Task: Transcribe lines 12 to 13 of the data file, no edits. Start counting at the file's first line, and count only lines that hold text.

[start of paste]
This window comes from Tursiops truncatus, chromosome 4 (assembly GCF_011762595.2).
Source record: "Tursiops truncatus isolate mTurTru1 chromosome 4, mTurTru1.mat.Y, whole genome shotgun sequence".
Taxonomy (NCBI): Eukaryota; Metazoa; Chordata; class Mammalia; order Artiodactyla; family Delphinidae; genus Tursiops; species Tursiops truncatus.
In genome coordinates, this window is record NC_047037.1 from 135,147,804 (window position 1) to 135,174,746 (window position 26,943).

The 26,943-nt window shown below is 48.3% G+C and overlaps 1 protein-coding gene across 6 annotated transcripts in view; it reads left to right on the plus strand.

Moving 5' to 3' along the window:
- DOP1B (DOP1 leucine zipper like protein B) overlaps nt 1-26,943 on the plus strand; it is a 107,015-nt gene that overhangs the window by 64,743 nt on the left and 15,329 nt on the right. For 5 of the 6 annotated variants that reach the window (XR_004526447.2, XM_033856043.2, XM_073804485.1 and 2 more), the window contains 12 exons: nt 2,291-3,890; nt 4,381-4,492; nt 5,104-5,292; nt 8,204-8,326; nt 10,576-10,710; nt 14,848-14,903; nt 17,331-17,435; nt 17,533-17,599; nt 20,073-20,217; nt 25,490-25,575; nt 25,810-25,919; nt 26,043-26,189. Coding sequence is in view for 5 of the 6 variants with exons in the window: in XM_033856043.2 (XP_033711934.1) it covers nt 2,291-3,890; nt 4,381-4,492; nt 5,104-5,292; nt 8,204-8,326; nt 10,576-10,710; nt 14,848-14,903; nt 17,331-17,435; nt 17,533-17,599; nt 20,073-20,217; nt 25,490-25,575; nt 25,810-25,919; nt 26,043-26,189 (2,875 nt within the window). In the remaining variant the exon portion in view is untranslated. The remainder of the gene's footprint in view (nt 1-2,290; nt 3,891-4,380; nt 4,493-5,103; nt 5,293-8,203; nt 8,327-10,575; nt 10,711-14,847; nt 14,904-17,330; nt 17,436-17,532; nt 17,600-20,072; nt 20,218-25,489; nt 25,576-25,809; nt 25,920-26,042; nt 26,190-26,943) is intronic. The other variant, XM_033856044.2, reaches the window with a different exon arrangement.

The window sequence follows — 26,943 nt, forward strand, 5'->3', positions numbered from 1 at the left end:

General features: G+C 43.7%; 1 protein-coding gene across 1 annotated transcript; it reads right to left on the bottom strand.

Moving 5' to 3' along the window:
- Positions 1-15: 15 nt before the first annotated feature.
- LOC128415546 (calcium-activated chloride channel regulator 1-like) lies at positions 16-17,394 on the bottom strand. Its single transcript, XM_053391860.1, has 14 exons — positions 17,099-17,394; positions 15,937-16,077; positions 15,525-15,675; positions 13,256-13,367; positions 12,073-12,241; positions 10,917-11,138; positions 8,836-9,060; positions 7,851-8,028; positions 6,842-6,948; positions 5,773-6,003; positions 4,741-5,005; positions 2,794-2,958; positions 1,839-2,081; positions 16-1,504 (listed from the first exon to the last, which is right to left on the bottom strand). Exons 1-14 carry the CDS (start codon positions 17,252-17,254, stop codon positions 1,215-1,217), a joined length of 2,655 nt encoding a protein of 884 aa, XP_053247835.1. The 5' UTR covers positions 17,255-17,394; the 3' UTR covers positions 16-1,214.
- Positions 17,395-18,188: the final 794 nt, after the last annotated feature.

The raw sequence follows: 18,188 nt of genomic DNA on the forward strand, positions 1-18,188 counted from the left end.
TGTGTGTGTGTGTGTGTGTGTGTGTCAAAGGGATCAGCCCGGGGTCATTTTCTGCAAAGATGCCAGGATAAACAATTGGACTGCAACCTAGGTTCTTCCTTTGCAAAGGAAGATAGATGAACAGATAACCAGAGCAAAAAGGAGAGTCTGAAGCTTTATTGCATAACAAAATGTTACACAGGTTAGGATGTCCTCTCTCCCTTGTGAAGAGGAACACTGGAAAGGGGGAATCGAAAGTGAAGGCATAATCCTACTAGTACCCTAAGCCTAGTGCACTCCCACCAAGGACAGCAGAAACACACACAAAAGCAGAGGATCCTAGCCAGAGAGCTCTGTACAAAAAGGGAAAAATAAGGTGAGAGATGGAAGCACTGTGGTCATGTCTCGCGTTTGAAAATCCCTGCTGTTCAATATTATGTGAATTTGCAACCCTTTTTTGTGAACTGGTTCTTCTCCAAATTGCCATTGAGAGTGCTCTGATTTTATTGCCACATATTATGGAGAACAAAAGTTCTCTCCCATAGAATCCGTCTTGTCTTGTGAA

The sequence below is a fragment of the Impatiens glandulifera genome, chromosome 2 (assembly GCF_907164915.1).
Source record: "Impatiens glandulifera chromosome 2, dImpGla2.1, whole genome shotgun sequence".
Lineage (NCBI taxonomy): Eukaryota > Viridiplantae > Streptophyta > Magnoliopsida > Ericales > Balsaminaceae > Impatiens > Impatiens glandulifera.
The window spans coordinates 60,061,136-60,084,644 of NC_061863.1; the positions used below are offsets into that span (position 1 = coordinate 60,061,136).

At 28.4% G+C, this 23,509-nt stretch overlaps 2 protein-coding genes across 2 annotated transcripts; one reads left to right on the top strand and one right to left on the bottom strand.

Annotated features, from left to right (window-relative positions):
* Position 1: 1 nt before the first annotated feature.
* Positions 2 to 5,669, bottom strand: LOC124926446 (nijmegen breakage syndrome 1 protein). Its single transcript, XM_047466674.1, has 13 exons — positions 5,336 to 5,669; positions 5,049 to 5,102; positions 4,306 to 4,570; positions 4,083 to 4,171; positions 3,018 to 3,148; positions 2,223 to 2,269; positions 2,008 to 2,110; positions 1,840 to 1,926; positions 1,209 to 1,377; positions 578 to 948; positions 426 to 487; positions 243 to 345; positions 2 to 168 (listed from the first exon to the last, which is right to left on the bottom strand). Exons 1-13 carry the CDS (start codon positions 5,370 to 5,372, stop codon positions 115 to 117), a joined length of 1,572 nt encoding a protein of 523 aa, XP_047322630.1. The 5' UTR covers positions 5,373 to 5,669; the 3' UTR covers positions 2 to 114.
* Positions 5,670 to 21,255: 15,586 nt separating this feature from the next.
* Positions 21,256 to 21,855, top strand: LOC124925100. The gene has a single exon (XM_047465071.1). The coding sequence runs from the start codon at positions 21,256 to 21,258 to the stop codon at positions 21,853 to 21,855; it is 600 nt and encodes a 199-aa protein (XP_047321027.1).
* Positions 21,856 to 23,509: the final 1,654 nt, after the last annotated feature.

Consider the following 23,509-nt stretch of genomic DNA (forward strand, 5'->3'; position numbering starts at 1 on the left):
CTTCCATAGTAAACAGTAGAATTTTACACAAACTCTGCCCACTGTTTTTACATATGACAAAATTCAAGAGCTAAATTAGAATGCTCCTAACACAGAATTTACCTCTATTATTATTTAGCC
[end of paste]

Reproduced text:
- LOC128415546 (calcium-activated chloride channel regulator 1-like) lies at positions 16-17,394 on the bottom strand. Its single transcript, XM_053391860.1, has 14 exons — positions 17,099-17,394; positions 15,937-16,077; positions 15,525-15,675; positions 13,256-13,367; positions 12,073-12,241; positions 10,917-11,138; positions 8,836-9,060; positions 7,851-8,028; positions 6,842-6,948; positions 5,773-6,003; positions 4,741-5,005; positions 2,794-2,958; positions 1,839-2,081; positions 16-1,504 (listed from the first exon to the last, which is right to left on the bottom strand). Exons 1-14 carry the CDS (start codon positions 17,252-17,254, stop codon positions 1,215-1,217), a joined length of 2,655 nt encoding a protein of 884 aa, XP_053247835.1. The 5' UTR covers positions 17,255-17,394; the 3' UTR covers positions 16-1,214.
- Positions 17,395-18,188: the final 794 nt, after the last annotated feature.